As an example, many people, politicians and organizations will be arguing constantly over who pays for what. The 2010's equivalent is the arguing that goes on between the health care providers, Big Pharma, FDA, AMA, health insurance companies and other healthcare paying systems such as Medicare and Medicaid.
In 2050 these arguments will revolve around who is paying for what in the various TES communities. Who is setting the rules? Who are they setting them for? The issues of what is "basic care" and should be paid for automatically by the government, or by the individual using their Necessity Money, as versus what is "discretionary care" and should be paid for by the individual using their Luxury Money, will still be a hot one and the answers will change with the political winds of the day.
Very much related is what will people want to pay for? In the 2010's much effort is made to be scientific about what gets approved and what gets rejected. But, again, with people becoming more detached from rational and scientific understanding of the world around them, this effort to be scientific is going to be diluted by efforts to support urban legends and personal expression.
So... will voodoo witch doctors see a revival? Think Tattoos and T-Shirts on this: How much personal expression will permeate the health care environment? (Hint: There will be a lot.) This means that while wearables take over much of the heavy lifting in terms of diagnosing and treating, people will still want to engage in, and pay for, older rituals that have lots of personal expression wrapped up in them -- which is why I bring up the witch doctors.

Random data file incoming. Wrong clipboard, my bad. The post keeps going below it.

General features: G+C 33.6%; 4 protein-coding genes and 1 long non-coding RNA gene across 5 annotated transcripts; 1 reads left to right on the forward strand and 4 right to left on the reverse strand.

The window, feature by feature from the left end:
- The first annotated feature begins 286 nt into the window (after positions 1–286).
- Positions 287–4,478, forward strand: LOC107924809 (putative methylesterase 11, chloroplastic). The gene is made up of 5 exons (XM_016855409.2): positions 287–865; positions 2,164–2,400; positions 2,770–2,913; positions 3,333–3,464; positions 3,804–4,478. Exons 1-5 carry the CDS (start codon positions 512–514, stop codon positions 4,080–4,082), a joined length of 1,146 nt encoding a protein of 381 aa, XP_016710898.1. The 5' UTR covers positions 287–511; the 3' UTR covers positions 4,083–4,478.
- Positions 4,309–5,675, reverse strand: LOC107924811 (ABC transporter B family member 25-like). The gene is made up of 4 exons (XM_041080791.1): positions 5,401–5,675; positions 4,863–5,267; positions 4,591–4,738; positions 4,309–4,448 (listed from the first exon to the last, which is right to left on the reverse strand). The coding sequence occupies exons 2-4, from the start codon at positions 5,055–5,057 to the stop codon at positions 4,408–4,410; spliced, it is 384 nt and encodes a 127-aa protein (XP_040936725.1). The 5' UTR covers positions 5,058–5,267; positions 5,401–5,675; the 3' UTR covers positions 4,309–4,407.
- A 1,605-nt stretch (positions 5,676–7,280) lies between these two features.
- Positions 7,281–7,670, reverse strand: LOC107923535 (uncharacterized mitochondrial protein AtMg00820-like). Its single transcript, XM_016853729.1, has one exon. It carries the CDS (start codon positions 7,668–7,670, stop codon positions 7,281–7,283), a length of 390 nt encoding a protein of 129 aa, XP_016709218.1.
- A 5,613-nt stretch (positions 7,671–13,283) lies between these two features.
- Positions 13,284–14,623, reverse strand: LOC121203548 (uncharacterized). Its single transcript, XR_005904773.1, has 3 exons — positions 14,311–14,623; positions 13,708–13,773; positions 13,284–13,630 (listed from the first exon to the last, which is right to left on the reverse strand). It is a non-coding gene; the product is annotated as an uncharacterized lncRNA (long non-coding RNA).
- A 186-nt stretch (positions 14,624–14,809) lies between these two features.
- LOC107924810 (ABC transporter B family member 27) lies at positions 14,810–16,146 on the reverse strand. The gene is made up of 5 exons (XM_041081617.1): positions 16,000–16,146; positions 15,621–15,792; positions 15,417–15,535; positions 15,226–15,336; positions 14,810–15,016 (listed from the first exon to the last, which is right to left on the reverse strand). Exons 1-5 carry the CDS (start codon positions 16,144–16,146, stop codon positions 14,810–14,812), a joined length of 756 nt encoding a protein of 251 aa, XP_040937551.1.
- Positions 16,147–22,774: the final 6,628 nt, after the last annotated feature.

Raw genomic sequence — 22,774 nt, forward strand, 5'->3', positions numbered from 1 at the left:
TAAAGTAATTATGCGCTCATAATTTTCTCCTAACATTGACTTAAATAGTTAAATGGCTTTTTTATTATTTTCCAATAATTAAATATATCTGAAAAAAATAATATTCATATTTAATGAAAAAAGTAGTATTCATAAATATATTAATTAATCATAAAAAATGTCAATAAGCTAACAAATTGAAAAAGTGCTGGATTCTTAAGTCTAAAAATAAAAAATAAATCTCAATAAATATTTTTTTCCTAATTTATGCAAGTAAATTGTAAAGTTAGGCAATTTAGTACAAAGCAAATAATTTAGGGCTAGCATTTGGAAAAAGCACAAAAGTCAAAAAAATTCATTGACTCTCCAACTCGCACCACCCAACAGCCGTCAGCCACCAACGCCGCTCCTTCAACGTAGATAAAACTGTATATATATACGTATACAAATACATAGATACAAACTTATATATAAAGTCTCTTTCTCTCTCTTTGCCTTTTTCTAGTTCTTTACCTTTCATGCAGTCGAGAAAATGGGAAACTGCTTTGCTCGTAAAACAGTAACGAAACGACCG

Beyond Tattoos and T-Shirts issues, here are some other big questions:
o Who gets access to what of these upcoming medical changes? And in what order? Just as things are in the 2010's: Some will be cheap and easy, some will be difficult and really expensive, and many will be mucked up in instinctive feelings and rituals of various sorts. The Curse of Being Important can't get any stronger than it does in health care issues.